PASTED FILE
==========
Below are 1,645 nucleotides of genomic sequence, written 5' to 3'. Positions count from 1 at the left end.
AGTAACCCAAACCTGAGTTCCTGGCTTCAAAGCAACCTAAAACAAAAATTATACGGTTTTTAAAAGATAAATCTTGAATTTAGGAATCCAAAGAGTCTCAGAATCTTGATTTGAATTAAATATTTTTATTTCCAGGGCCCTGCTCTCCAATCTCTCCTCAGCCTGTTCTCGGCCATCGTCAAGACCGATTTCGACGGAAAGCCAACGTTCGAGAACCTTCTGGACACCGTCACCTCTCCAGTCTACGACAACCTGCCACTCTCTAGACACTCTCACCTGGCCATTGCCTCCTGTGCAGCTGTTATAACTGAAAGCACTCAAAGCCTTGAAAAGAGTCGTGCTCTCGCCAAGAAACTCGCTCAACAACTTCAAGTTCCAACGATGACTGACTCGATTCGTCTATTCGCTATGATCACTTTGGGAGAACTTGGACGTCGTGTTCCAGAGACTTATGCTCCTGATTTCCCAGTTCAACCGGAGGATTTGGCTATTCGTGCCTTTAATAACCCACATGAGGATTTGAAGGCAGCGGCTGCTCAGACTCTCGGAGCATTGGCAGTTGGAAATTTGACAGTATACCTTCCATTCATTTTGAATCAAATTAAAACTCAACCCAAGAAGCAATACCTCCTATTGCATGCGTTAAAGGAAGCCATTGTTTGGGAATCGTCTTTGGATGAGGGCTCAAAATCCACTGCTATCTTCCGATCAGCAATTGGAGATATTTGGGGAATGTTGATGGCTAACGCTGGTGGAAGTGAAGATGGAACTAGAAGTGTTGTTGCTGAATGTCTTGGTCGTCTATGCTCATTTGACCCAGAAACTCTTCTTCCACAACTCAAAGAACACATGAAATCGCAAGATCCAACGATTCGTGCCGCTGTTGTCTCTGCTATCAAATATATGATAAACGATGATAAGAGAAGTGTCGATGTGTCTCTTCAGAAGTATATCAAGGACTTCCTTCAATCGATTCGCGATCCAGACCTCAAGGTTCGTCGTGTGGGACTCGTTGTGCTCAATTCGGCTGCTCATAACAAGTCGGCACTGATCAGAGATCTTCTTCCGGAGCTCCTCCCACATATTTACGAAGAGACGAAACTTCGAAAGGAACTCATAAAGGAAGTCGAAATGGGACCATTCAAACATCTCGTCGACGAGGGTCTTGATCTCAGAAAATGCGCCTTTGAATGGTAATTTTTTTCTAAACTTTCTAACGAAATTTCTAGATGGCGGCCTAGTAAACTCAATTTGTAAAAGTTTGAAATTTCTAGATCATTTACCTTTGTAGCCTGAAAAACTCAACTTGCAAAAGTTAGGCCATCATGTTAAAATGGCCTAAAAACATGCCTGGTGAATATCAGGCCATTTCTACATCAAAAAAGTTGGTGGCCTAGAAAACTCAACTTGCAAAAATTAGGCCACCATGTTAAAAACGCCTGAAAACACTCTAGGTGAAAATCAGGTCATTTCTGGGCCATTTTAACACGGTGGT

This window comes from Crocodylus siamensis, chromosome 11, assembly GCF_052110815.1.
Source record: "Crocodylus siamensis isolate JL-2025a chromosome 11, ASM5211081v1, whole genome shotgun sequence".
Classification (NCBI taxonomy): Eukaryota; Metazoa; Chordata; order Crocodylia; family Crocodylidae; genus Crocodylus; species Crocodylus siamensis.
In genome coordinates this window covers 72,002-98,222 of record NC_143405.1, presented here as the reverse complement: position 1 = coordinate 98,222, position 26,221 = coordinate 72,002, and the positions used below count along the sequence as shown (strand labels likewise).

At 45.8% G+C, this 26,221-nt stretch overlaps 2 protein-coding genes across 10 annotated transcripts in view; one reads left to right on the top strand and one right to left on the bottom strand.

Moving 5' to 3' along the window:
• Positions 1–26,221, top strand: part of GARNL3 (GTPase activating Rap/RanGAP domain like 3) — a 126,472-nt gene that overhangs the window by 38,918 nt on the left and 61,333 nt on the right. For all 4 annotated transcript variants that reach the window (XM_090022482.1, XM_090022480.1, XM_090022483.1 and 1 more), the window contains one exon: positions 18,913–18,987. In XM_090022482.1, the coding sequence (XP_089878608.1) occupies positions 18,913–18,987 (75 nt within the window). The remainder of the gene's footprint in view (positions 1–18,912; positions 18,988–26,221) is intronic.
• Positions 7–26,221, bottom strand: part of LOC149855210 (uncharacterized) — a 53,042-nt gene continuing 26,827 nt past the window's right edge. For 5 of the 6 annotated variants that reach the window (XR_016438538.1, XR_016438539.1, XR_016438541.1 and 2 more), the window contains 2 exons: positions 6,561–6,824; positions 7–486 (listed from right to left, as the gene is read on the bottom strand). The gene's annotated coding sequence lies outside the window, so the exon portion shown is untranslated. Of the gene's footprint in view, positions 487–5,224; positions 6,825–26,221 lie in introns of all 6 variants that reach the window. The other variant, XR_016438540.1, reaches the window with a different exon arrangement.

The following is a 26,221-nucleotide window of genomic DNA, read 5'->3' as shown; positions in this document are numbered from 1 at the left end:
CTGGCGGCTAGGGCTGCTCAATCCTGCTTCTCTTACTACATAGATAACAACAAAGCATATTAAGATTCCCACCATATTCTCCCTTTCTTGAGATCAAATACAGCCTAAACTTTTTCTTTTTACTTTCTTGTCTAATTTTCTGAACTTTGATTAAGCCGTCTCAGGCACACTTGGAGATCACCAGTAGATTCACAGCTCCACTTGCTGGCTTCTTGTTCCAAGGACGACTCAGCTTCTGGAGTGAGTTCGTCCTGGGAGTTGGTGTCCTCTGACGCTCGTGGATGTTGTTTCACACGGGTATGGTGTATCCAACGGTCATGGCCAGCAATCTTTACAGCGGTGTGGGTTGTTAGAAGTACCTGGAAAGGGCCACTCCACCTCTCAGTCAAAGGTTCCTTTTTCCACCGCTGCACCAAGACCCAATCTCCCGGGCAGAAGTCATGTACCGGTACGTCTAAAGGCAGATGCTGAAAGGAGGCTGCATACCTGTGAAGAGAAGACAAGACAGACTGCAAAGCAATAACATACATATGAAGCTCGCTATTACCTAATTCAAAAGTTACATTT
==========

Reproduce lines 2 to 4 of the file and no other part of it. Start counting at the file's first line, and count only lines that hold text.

AGTAACCCAAACCTGAGTTCCTGGCTTCAAAGCAACCTAAAACAAAAATTATACGGTTTTTAAAAGATAAATCTTGAATTTAGGAATCCAAAGAGTCTCAGAATCTTGATTTGAATTAAATATTTTTATTTCCAGGGCCCTGCTCTCCAATCTCTCCTCAGCCTGTTCTCGGCCATCGTCAAGACCGATTTCGACGGAAAGCCAACGTTCGAGAACCTTCTGGACACCGTCACCTCTCCAGTCTACGACAACCTGCCACTCTCTAGACACTCTCACCTGGCCATTGCCTCCTGTGCAGCTGTTATAACTGAAAGCACTCAAAGCCTTGAAAAGAGTCGTGCTCTCGCCAAGAAACTCGCTCAACAACTTCAAGTTCCAACGATGACTGACTCGATTCGTCTATTCGCTATGATCACTTTGGGAGAACTTGGACGTCGTGTTCCAGAGACTTATGCTCCTGATTTCCCAGTTCAACCGGAGGATTTGGCTATTCGTGCCTTTAATAACCCACATGAGGATTTGAAGGCAGCGGCTGCTCAGACTCTCGGAGCATTGGCAGTTGGAAATTTGACAGTATACCTTCCATTCATTTTGAATCAAATTAAAACTCAACCCAAGAAGCAATACCTCCTATTGCATGCGTTAAAGGAAGCCATTGTTTGGGAATCGTCTTTGGATGAGGGCTCAAAATCCACTGCTATCTTCCGATCAGCAATTGGAGATATTTGGGGAATGTTGATGGCTAACGCTGGTGGAAGTGAAGATGGAACTAGAAGTGTTGTTGCTGAATGTCTTGGTCGTCTATGCTCATTTGACCCAGAAACTCTTCTTCCACAACTCAAAGAACACATGAAATCGCAAGATCCAACGATTCGTGCCGCTGTTGTCTCTGCTATCAAATATATGATAAACGATGATAAGAGAAGTGTCGATGTGTCTCTTCAGAAGTATATCAAGGACTTCCTTCAATCGATTCGCGATCCAGACCTCAAGGTTCGTCGTGTGGGACTCGTTGTGCTCAATTCGGCTGCTCATAACAAGTCGGCACTGATCAGAGATCTTCTTCCGGAGCTCCTCCCACATATTTACGAAGAGACGAAACTTCGAAAGGAACTCATAAAGGAAGTCGAAATGGGACCATTCAAACATCTCGTCGACGAGGGTCTTGATCTCAGAAAATGCGCCTTTGAATGGTAATTTTTTTCTAAACTTTCTAACGAAATTTCTAGATGGCGGCCTAGTAAACTCAATTTGTAAAAGTTTGAAATTTCTAGATCATTTACCTTTGTAGCCTGAAAAACTCAACTTGCAAAAGTTAGGCCATCATGTTAAAATGGCCTAAAAACATGCCTGGTGAATATCAGGCCATTTCTACATCAAAAAAGTTGGTGGCCTAGAAAACTCAACTTGCAAAAATTAGGCCACCATGTTAAAAACGCCTGAAAACACTCTAGGTGAAAATCAGGTCATTTCTGGGCCATTTTAACACGGTGGT

This window comes from Crocodylus siamensis, chromosome 11, assembly GCF_052110815.1.
Source record: "Crocodylus siamensis isolate JL-2025a chromosome 11, ASM5211081v1, whole genome shotgun sequence".